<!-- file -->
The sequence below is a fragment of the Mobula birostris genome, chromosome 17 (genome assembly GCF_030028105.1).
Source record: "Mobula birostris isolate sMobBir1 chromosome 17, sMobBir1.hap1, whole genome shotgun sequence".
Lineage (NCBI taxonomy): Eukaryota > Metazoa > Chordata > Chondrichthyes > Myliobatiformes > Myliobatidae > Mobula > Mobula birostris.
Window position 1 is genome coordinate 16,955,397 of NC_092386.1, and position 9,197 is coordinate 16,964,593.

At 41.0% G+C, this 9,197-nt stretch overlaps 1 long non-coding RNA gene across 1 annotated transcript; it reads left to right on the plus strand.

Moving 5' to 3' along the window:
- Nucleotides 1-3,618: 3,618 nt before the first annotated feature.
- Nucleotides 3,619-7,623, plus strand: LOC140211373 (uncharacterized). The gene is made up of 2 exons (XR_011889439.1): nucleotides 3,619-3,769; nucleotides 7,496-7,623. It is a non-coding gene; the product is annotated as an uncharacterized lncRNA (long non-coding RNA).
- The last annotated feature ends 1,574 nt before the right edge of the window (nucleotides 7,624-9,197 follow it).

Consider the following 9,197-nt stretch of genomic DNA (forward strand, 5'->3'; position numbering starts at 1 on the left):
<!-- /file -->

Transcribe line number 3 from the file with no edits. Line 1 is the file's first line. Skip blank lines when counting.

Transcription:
Lineage (NCBI taxonomy): Eukaryota > Metazoa > Chordata > Chondrichthyes > Myliobatiformes > Myliobatidae > Mobula > Mobula birostris.